Re:No opportunity for me (0)

Anonymous Coward | about 6 months ago | (#45093899)

I saw this some weeks ago, back before the NASA websites shut down, and determined that I would not have any LOS during the flyby (along with most of North America....) It's not like all hams everywhere could participate in it - you have to be in the right place at the right time during the flyby.

morse code? (0)

Anonymous Coward | about 6 months ago | (#45081981)

what year is this? 1940? why not use text messaging? the only time i heard morse code is in the old movies and old documentaries of World War 1 and 2. no offense.

so i guess the radio operators will need a satellite dish to send morse code to the satellite. plus, they need to point it in the right direction

Re:morse code? (0)

Anonymous Coward | about 6 months ago | (#45082145)

Morse code is very low bandwidth and will get through noisy conditions...like passing through the ionosphere.

You don't really need a satellite dish, just a directiona antenna(a yagi will do okay). Aiming it at the correct part of the sky is certainly important though. There are a lot of hams already doing communications via purpose built amateur radio sats, see: http://www.amsat.org/ [amsat.org]

Re:morse code? (1)

dfsmith (960400) | about 6 months ago | (#45084829)

There's an interesting challenge posed here: how to slow down text messaging to a signalling baud rate of 0.0016Hz. (Low rate needed because of spacecraft spin, and limitations in the broadband receiver used.)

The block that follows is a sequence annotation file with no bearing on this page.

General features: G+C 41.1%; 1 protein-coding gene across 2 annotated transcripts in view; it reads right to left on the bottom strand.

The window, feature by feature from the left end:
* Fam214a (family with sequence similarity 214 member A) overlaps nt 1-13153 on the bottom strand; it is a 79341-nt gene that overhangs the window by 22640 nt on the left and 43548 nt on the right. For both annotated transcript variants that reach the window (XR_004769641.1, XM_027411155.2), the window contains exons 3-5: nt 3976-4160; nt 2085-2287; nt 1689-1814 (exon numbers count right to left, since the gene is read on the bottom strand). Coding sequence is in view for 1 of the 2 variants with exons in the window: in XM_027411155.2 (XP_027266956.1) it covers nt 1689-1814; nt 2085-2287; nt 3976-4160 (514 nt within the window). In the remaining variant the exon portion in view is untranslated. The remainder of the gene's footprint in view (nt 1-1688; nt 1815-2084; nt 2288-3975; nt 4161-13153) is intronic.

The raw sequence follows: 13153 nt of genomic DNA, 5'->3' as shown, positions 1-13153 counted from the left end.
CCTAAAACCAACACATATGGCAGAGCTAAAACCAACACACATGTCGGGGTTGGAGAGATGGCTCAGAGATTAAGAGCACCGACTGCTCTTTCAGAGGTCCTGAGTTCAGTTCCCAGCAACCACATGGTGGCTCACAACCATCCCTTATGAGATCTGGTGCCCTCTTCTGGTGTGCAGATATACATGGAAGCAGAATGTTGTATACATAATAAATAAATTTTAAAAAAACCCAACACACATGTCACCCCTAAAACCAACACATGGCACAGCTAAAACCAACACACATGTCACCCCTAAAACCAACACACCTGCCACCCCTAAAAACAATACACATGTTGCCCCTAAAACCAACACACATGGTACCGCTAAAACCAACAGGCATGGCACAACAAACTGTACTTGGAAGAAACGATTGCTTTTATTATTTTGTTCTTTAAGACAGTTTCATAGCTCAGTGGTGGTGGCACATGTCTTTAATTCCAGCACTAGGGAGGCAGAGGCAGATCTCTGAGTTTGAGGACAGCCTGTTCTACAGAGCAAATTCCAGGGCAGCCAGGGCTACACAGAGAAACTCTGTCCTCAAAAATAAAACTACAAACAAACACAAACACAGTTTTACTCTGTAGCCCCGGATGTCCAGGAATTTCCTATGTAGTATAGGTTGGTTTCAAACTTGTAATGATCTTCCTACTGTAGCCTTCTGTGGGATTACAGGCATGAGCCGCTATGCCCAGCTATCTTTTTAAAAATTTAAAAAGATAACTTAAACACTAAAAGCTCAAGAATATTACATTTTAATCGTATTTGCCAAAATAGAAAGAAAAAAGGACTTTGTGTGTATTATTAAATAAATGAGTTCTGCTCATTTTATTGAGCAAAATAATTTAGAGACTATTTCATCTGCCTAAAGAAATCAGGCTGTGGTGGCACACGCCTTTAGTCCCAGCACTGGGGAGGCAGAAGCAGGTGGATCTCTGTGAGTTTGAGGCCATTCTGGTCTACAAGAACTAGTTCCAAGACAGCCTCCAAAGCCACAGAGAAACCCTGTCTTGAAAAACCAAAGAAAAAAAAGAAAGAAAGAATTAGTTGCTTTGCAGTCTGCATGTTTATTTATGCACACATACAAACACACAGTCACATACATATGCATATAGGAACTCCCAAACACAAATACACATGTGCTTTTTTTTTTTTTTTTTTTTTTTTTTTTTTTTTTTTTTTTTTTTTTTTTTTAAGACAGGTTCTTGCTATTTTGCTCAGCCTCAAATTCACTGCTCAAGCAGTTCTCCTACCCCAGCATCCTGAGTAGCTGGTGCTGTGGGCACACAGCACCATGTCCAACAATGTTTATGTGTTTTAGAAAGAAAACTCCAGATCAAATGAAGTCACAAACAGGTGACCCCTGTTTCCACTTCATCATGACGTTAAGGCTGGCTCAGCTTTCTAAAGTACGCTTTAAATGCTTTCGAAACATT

Other QRSS modulation projects (3, Informative)

leighklotz (192300) | about 6 months ago | (#45082035)

This modulation scheme is called QRSS and can also be used to send very low power (milliwatt and microwatt) signals around the world ionospherically, and on bands such as VLF (very low frequency). Here the open source from a couple of projects by Hans Summers from a book I edited for the ARRL on the Arduino: http://hamradioprojects.com/authors/g0upl/+qrss-attiny/ [hamradioprojects.com] http://hamradioprojects.com/authors/g0upl/+mm-shield/ [hamradioprojects.com] and plenty of links about QRSS from there.

Trouble ahead (1)

anyanka (1953414) | about 6 months ago | (#45083661)

Juno's coming home, and if all the usual stories about her are true, she's not going to be particularly amused that Jupiter has been hanging around with his mistresses all this time.

Quite possible the whole mess is due to the US govt's overreaching surveillance, from which not even ancient gods have been spared. I blame Snowden's leaks for Juno's desperate run to the outer reaches of the solar system.